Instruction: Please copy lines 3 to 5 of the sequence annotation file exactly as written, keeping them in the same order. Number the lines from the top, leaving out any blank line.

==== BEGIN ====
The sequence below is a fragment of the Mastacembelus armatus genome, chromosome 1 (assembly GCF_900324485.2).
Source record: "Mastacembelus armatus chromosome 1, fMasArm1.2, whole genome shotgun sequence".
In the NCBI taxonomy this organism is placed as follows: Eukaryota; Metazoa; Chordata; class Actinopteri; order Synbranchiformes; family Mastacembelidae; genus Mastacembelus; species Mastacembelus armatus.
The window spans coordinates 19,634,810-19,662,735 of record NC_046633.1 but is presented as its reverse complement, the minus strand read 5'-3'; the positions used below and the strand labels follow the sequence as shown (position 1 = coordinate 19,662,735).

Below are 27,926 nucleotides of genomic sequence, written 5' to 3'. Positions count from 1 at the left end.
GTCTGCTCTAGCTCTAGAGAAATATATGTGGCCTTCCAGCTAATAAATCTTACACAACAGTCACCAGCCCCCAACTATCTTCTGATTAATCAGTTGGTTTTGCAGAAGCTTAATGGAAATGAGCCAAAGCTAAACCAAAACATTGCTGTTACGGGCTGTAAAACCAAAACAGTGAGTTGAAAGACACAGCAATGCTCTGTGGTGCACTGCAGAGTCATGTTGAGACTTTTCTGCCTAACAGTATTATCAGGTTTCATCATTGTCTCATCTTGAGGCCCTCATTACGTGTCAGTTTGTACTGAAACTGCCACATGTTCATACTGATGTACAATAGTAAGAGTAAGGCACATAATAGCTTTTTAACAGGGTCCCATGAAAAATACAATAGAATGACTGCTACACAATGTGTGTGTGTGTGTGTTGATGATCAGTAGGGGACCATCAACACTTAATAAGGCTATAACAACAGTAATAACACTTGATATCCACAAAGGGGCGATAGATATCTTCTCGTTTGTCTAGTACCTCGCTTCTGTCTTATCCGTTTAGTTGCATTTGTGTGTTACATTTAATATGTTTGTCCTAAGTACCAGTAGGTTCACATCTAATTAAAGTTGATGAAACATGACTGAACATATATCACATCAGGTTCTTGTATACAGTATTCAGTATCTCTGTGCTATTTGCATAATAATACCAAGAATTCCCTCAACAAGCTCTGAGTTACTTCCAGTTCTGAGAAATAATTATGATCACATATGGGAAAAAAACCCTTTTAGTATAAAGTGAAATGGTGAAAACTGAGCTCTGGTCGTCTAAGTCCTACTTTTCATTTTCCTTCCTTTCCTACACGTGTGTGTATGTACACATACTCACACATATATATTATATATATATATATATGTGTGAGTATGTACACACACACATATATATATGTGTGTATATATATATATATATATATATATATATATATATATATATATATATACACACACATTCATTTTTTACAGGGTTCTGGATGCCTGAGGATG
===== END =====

In the NCBI taxonomy this organism is placed as follows: Eukaryota; Metazoa; Chordata; class Actinopteri; order Synbranchiformes; family Mastacembelidae; genus Mastacembelus; species Mastacembelus armatus.
The window spans coordinates 19,634,810-19,662,735 of record NC_046633.1 but is presented as its reverse complement, the minus strand read 5'-3'; the positions used below and the strand labels follow the sequence as shown (position 1 = coordinate 19,662,735).

Below are 27,926 nucleotides of genomic sequence, written 5' to 3'. Positions count from 1 at the left end.